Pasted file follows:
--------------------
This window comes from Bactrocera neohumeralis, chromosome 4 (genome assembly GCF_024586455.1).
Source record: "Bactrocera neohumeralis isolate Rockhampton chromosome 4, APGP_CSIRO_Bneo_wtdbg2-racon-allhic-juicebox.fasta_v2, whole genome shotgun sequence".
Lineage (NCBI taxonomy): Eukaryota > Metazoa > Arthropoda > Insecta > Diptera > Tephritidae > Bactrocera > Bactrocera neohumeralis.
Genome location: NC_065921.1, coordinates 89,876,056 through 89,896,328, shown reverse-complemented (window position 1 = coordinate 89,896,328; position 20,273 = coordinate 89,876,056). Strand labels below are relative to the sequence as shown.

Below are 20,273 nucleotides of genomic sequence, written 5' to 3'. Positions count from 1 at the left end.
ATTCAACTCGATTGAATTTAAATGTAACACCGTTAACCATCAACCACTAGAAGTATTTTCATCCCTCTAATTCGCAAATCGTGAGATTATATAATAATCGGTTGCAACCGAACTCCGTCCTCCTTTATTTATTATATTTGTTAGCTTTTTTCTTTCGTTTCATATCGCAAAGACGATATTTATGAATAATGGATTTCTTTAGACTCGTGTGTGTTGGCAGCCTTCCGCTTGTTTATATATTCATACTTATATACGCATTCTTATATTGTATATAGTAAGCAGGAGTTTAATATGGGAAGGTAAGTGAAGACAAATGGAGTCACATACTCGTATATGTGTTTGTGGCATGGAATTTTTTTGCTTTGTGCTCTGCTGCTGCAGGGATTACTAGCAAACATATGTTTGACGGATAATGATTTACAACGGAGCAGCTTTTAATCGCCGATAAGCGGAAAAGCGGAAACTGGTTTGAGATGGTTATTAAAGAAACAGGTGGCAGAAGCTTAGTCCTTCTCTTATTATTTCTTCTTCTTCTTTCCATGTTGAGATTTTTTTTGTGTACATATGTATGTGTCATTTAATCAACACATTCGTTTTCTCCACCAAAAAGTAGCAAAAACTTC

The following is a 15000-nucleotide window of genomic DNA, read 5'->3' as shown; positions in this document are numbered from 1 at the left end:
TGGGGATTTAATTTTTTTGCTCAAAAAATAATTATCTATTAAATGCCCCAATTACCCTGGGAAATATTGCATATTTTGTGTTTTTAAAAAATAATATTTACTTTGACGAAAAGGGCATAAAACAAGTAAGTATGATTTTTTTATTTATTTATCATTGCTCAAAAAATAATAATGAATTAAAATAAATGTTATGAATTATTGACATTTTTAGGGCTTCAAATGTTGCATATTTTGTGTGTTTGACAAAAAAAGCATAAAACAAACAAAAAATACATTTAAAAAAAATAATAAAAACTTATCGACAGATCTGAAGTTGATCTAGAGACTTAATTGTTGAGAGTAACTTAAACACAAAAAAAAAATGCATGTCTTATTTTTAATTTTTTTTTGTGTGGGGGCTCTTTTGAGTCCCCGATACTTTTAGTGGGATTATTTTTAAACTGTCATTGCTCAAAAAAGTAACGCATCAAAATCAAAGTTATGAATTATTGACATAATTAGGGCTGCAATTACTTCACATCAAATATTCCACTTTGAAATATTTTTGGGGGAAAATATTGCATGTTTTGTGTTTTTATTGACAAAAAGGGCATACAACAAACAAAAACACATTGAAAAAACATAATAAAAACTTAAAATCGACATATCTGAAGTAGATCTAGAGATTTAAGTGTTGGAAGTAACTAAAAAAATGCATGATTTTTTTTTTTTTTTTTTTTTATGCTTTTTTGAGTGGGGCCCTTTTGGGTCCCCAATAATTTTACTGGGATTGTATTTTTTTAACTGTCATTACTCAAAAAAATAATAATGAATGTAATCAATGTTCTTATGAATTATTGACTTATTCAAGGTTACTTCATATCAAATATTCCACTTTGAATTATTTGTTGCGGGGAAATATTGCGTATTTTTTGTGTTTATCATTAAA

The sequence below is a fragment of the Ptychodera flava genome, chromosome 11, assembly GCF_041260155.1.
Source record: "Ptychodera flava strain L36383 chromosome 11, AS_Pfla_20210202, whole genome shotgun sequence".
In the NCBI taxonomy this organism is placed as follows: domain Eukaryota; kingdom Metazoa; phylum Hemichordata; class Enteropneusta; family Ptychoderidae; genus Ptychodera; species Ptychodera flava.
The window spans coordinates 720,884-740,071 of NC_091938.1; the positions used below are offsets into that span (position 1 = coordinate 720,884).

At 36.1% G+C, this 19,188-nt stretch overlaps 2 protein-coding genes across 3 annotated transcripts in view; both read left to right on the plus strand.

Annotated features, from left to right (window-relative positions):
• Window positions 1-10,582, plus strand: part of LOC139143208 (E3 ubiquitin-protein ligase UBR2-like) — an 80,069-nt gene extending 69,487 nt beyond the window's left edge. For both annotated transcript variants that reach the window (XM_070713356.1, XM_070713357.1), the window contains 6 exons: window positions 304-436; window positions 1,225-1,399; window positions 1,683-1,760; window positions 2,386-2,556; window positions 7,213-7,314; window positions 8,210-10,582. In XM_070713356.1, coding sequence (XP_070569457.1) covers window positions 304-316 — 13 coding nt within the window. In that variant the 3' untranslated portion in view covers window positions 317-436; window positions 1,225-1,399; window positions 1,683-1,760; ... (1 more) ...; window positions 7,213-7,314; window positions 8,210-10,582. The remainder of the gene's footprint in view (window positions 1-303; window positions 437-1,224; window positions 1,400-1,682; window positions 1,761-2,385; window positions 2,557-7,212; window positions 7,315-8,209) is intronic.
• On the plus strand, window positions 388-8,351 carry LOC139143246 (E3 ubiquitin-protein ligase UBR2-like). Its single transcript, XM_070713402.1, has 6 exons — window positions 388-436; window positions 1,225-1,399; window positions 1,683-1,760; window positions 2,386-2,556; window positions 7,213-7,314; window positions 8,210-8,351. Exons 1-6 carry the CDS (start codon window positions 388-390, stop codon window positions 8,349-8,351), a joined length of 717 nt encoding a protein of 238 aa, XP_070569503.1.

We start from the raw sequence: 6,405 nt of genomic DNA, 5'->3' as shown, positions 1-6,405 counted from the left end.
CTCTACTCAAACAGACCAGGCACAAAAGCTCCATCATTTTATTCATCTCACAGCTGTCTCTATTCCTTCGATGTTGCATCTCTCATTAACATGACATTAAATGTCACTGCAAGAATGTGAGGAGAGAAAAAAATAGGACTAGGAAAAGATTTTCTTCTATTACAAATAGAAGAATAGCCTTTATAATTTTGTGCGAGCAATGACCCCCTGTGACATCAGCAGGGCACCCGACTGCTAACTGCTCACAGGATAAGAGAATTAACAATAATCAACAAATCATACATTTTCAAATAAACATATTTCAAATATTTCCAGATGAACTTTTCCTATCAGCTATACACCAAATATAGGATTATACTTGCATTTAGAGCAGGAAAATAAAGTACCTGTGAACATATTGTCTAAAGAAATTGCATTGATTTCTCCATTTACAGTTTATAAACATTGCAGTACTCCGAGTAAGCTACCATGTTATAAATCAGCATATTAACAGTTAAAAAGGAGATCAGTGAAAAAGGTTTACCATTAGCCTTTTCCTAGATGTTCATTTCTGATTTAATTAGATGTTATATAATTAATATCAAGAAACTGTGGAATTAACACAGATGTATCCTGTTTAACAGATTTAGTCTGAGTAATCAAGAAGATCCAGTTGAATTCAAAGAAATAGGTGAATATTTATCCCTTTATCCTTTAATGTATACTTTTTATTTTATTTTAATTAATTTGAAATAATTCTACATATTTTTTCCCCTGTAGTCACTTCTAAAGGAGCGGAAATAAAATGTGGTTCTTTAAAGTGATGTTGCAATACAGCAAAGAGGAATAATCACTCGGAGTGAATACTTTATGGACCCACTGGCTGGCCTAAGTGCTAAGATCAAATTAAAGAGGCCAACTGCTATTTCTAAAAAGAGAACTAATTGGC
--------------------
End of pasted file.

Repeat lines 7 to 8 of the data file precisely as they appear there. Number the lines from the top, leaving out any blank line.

The following is a 15000-nucleotide window of genomic DNA, read 5'->3' as shown; positions in this document are numbered from 1 at the left end:
TGGGGATTTAATTTTTTTGCTCAAAAAATAATTATCTATTAAATGCCCCAATTACCCTGGGAAATATTGCATATTTTGTGTTTTTAAAAAATAATATTTACTTTGACGAAAAGGGCATAAAACAAGTAAGTATGATTTTTTTATTTATTTATCATTGCTCAAAAAATAATAATGAATTAAAATAAATGTTATGAATTATTGACATTTTTAGGGCTTCAAATGTTGCATATTTTGTGTGTTTGACAAAAAAAGCATAAAACAAACAAAAAATACATTTAAAAAAAATAATAAAAACTTATCGACAGATCTGAAGTTGATCTAGAGACTTAATTGTTGAGAGTAACTTAAACACAAAAAAAAAATGCATGTCTTATTTTTAATTTTTTTTTGTGTGGGGGCTCTTTTGAGTCCCCGATACTTTTAGTGGGATTATTTTTAAACTGTCATTGCTCAAAAAAGTAACGCATCAAAATCAAAGTTATGAATTATTGACATAATTAGGGCTGCAATTACTTCACATCAAATATTCCACTTTGAAATATTTTTGGGGGAAAATATTGCATGTTTTGTGTTTTTATTGACAAAAAGGGCATACAACAAACAAAAACACATTGAAAAAACATAATAAAAACTTAAAATCGACATATCTGAAGTAGATCTAGAGATTTAAGTGTTGGAAGTAACTAAAAAAATGCATGATTTTTTTTTTTTTTTTTTTTTATGCTTTTTTGAGTGGGGCCCTTTTGGGTCCCCAATAATTTTACTGGGATTGTATTTTTTTAACTGTCATTACTCAAAAAAATAATAATGAATGTAATCAATGTTCTTATGAATTATTGACTTATTCAAGGTTACTTCATATCAAATATTCCACTTTGAATTATTTGTTGCGGGGAAATATTGCGTATTTTTTGTGTTTATCATTAAA